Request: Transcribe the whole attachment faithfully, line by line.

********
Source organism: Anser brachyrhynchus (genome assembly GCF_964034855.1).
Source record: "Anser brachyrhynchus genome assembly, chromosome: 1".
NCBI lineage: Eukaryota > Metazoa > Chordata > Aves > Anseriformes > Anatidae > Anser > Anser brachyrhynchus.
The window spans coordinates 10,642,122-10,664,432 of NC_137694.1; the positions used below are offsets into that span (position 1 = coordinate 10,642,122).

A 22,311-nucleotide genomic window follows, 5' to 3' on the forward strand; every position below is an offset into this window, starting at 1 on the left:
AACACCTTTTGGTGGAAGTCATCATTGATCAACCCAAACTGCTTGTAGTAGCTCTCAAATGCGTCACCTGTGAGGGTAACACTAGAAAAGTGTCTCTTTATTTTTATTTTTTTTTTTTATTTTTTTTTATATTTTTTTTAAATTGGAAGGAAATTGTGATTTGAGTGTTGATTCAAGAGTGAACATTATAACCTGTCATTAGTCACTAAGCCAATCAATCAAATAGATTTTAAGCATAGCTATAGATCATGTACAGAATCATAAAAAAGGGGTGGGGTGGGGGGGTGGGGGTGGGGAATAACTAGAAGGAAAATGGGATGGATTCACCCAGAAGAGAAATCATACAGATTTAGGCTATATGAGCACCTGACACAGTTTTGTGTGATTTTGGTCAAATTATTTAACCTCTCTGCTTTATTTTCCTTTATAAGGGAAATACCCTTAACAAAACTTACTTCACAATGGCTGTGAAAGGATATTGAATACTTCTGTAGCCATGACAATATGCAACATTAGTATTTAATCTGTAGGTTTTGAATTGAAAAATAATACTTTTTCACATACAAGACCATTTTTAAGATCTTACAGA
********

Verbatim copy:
Source organism: Anser brachyrhynchus (genome assembly GCF_964034855.1).
Source record: "Anser brachyrhynchus genome assembly, chromosome: 1".
NCBI lineage: Eukaryota > Metazoa > Chordata > Aves > Anseriformes > Anatidae > Anser > Anser brachyrhynchus.
The window spans coordinates 10,642,122-10,664,432 of NC_137694.1; the positions used below are offsets into that span (position 1 = coordinate 10,642,122).

A 22,311-nucleotide genomic window follows, 5' to 3' on the forward strand; every position below is an offset into this window, starting at 1 on the left:
AACACCTTTTGGTGGAAGTCATCATTGATCAACCCAAACTGCTTGTAGTAGCTCTCAAATGCGTCACCTGTGAGGGTAACACTAGAAAAGTGTCTCTTTATTTTTATTTTTTTTTTTTATTTTTTTTTATATTTTTTTTAAATTGGAAGGAAATTGTGATTTGAGTGTTGATTCAAGAGTGAACATTATAACCTGTCATTAGTCACTAAGCCAATCAATCAAATAGATTTTAAGCATAGCTATAGATCATGTACAGAATCATAAAAAAGGGGTGGGGTGGGGGGGTGGGGGTGGGGAATAACTAGAAGGAAAATGGGATGGATTCACCCAGAAGAGAAATCATACAGATTTAGGCTATATGAGCACCTGACACAGTTTTGTGTGATTTTGGTCAAATTATTTAACCTCTCTGCTTTATTTTCCTTTATAAGGGAAATACCCTTAACAAAACTTACTTCACAATGGCTGTGAAAGGATATTGAATACTTCTGTAGCCATGACAATATGCAACATTAGTATTTAATCTGTAGGTTTTGAATTGAAAAATAATACTTTTTCACATACAAGACCATTTTTAAGATCTTACAGA